A new retrospective study of 553 acid reflux patients undergoing LINX surgery at a single institution was recently published in the journal of the American College of Surgeons. The lead author of the study is a paid consultant to Johnson & Johnson, the company that currently sells LINX device.
At a mean follow up of around 10 months after surgery, 76% of patients had normalization of esophageal acid exposure (approximately 50% of patients were re-tested after surgery) and 84% reported at least 50% improvement in GERD related symptoms. 18% of patients required one dilation and 13% required more than one dilation for bothersome dysphagia. 7% required device removal. The authors conclude that LINX surgery is associated with “excellent clinical and objective outcomes”. They further add that LINX surgery “rapid, reproducible and less invasive tool to effectively treat GERD and improve patient quality of life”.
At Houston Heartburn and Reflux Center, our Nissen fundoplication outcomes are a far superior to those reported in this study. Our post-Nissen fundoplication dysphagia rate is zero. Our patient satisfaction rate is very high. All of our heartburn patients stop antacid medications after surgery. Our complication rate is zero. LINX device is no match to a properly performed Nissen fundoplication. Indeed, the only indication for LINX surgery in my book, is a surgeon’s inability to properly perform Nissen fundoplication and hiatal hernia surgery.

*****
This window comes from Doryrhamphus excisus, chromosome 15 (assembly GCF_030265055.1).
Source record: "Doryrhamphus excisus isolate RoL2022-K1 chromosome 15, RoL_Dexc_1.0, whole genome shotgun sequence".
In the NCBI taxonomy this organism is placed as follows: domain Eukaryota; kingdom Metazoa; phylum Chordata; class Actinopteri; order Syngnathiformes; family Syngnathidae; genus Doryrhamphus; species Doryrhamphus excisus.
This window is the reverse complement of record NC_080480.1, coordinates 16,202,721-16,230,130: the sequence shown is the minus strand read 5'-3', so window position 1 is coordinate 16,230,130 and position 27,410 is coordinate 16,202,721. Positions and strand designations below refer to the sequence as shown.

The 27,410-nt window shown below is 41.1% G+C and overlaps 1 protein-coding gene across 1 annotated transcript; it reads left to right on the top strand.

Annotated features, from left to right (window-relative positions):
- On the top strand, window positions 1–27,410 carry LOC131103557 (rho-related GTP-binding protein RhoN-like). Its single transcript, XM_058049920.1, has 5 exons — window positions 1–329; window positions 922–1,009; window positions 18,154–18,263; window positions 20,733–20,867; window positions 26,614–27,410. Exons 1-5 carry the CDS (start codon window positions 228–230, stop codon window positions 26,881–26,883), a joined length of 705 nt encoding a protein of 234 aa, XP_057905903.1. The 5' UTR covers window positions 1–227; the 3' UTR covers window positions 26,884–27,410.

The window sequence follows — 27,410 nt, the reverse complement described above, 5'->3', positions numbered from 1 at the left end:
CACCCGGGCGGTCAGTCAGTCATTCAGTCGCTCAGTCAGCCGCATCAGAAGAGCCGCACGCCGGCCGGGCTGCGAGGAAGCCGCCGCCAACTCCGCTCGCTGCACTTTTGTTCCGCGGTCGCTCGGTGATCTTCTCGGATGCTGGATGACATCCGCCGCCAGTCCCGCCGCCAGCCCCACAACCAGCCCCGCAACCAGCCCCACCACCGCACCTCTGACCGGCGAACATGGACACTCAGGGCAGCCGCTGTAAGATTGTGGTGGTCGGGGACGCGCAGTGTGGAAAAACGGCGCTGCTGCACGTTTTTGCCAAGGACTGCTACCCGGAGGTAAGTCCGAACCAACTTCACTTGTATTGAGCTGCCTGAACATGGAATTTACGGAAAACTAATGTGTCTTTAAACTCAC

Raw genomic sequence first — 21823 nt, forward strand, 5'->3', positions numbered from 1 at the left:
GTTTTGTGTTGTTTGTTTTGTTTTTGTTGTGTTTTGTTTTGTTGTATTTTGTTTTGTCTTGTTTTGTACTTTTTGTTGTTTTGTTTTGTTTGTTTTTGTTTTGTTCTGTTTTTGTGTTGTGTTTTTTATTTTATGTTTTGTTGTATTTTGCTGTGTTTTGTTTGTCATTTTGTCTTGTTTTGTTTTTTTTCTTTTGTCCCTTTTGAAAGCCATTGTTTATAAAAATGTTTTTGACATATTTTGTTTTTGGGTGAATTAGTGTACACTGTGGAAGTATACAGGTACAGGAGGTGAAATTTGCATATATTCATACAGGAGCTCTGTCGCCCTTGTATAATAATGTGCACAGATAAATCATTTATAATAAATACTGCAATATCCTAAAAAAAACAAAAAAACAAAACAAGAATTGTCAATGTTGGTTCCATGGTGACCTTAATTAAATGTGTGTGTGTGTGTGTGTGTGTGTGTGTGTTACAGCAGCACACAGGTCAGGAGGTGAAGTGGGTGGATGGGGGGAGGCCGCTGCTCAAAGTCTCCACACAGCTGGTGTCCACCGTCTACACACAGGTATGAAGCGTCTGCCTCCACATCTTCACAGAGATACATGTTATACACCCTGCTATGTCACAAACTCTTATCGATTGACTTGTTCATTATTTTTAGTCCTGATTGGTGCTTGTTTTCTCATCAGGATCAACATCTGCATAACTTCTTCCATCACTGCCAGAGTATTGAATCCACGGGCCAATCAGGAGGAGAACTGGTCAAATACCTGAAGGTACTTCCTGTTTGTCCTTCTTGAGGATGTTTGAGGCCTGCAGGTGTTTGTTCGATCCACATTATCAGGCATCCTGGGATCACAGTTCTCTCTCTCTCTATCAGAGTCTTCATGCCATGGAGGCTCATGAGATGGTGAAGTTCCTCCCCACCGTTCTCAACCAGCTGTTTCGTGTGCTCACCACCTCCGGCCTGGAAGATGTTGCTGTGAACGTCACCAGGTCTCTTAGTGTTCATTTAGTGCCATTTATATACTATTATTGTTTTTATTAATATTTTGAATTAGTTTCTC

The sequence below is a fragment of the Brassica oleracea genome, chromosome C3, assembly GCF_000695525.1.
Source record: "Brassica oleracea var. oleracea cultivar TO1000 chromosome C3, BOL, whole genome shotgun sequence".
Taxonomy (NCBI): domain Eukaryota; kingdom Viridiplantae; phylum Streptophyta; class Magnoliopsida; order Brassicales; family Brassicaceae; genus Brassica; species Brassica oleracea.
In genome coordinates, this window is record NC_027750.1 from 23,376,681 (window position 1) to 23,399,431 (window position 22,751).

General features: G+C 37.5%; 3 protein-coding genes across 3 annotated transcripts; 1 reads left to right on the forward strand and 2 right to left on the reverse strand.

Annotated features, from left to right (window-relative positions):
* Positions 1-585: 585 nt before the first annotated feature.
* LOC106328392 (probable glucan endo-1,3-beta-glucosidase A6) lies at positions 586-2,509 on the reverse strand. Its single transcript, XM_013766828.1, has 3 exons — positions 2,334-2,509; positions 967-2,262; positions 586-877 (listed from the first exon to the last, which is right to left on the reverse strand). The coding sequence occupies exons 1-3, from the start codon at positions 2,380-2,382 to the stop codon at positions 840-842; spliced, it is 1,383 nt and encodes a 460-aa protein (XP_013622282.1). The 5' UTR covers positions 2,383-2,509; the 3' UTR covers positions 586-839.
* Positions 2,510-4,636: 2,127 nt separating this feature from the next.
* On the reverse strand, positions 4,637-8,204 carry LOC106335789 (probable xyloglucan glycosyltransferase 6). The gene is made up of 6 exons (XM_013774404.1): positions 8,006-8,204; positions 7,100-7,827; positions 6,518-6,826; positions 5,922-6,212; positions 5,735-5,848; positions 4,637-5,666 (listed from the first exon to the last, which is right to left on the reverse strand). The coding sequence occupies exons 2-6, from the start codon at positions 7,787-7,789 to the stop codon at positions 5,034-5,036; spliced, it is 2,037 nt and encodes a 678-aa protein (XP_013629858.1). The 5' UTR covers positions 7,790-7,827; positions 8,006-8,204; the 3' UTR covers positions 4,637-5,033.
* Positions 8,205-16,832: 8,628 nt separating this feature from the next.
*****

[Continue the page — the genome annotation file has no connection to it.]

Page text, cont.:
LINX mechanism of action does not address the complexity of GERD pathophysiology. The naïve concept of lower esophageal sphincter augmentation is only a small fraction of the solution. Properly performed Nissen fundoplication recreates an effective anti-reflux barrier without hampering esophageal motility. Nissen fundoplication creates no barrier against swallowing, food bolus passage and lower esophageal sphincter relaxation. Hence, a properly performed Nissen fundoplication is associated with zero dysphagia rate. Indeed, the hallmark of a flawlessly executed Nissen fundoplication is the absence of post-operative dysphagia.